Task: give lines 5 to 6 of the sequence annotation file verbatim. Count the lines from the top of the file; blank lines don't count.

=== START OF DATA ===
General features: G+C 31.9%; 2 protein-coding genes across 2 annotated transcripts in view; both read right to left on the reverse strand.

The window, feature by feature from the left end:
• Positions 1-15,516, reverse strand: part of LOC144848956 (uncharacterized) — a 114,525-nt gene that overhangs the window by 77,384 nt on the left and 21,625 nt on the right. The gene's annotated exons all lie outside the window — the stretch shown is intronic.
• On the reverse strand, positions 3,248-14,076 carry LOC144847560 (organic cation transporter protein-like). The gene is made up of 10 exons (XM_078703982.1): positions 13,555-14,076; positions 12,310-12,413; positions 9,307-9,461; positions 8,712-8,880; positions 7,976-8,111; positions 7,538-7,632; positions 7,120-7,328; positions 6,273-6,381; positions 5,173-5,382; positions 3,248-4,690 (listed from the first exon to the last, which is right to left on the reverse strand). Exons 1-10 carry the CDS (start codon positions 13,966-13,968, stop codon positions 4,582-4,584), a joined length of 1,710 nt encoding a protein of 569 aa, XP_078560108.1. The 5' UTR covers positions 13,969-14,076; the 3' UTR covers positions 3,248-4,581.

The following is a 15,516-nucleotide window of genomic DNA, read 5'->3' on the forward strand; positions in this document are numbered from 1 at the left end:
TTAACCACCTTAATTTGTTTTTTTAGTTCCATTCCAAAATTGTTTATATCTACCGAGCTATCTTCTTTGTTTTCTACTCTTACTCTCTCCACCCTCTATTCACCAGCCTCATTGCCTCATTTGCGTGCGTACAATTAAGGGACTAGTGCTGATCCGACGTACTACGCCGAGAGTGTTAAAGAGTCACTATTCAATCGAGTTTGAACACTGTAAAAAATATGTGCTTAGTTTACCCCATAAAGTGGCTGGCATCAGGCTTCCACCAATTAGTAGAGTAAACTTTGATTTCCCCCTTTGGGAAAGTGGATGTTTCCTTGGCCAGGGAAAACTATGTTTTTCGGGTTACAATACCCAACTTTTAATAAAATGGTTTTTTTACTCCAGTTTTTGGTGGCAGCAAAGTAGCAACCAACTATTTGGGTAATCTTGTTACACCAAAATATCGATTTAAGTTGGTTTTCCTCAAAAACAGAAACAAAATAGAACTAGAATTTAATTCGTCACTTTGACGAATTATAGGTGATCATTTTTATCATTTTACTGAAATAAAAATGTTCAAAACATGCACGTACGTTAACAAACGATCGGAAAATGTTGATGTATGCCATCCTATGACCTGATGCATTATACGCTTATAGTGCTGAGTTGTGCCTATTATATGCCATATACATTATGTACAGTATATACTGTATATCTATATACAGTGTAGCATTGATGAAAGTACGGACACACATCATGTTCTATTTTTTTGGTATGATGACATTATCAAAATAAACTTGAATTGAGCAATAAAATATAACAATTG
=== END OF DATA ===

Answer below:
The following is a 15,516-nucleotide window of genomic DNA, read 5'->3' on the forward strand; positions in this document are numbered from 1 at the left end:
TTAACCACCTTAATTTGTTTTTTTAGTTCCATTCCAAAATTGTTTATATCTACCGAGCTATCTTCTTTGTTTTCTACTCTTACTCTCTCCACCCTCTATTCACCAGCCTCATTGCCTCATTTGCGTGCGTACAATTAAGGGACTAGTGCTGATCCGACGTACTACGCCGAGAGTGTTAAAGAGTCACTATTCAATCGAGTTTGAACACTGTAAAAAATATGTGCTTAGTTTACCCCATAAAGTGGCTGGCATCAGGCTTCCACCAATTAGTAGAGTAAACTTTGATTTCCCCCTTTGGGAAAGTGGATGTTTCCTTGGCCAGGGAAAACTATGTTTTTCGGGTTACAATACCCAACTTTTAATAAAATGGTTTTTTTACTCCAGTTTTTGGTGGCAGCAAAGTAGCAACCAACTATTTGGGTAATCTTGTTACACCAAAATATCGATTTAAGTTGGTTTTCCTCAAAAACAGAAACAAAATAGAACTAGAATTTAATTCGTCACTTTGACGAATTATAGGTGATCATTTTTATCATTTTACTGAAATAAAAATGTTCAAAACATGCACGTACGTTAACAAACGATCGGAAAATGTTGATGTATGCCATCCTATGACCTGATGCATTATACGCTTATAGTGCTGAGTTGTGCCTATTATATGCCATATACATTATGTACAGTATATACTGTATATCTATATACAGTGTAGCATTGATGAAAGTACGGACACACATCATGTTCTATTTTTTTGGTATGATGACATTATCAAAATAAACTTGAATTGAGCAATAAAATATAACAATTG